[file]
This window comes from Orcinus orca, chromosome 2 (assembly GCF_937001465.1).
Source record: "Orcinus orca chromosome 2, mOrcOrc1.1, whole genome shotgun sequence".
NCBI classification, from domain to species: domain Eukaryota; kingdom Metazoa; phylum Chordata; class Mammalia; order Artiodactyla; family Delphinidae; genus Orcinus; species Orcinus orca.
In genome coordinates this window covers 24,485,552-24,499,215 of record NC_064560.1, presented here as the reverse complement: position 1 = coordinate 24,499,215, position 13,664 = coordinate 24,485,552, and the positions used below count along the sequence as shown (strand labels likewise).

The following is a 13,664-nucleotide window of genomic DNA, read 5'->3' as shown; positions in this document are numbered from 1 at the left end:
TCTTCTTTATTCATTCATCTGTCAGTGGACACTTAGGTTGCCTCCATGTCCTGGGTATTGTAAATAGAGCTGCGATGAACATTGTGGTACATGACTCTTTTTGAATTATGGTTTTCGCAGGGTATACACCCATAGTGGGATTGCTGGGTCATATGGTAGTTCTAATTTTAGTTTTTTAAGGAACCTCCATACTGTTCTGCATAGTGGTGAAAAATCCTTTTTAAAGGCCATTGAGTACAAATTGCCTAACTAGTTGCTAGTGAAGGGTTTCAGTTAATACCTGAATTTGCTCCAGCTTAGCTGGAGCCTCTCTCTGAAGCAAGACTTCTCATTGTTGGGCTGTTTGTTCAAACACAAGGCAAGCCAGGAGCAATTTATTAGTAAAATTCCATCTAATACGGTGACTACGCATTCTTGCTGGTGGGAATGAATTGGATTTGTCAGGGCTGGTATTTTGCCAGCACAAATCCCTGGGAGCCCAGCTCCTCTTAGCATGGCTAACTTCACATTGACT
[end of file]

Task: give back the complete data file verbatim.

This window comes from Orcinus orca, chromosome 2 (assembly GCF_937001465.1).
Source record: "Orcinus orca chromosome 2, mOrcOrc1.1, whole genome shotgun sequence".
NCBI classification, from domain to species: domain Eukaryota; kingdom Metazoa; phylum Chordata; class Mammalia; order Artiodactyla; family Delphinidae; genus Orcinus; species Orcinus orca.
In genome coordinates this window covers 24,485,552-24,499,215 of record NC_064560.1, presented here as the reverse complement: position 1 = coordinate 24,499,215, position 13,664 = coordinate 24,485,552, and the positions used below count along the sequence as shown (strand labels likewise).

The following is a 13,664-nucleotide window of genomic DNA, read 5'->3' as shown; positions in this document are numbered from 1 at the left end:
TCTTCTTTATTCATTCATCTGTCAGTGGACACTTAGGTTGCCTCCATGTCCTGGGTATTGTAAATAGAGCTGCGATGAACATTGTGGTACATGACTCTTTTTGAATTATGGTTTTCGCAGGGTATACACCCATAGTGGGATTGCTGGGTCATATGGTAGTTCTAATTTTAGTTTTTTAAGGAACCTCCATACTGTTCTGCATAGTGGTGAAAAATCCTTTTTAAAGGCCATTGAGTACAAATTGCCTAACTAGTTGCTAGTGAAGGGTTTCAGTTAATACCTGAATTTGCTCCAGCTTAGCTGGAGCCTCTCTCTGAAGCAAGACTTCTCATTGTTGGGCTGTTTGTTCAAACACAAGGCAAGCCAGGAGCAATTTATTAGTAAAATTCCATCTAATACGGTGACTACGCATTCTTGCTGGTGGGAATGAATTGGATTTGTCAGGGCTGGTATTTTGCCAGCACAAATCCCTGGGAGCCCAGCTCCTCTTAGCATGGCTAACTTCACATTGACT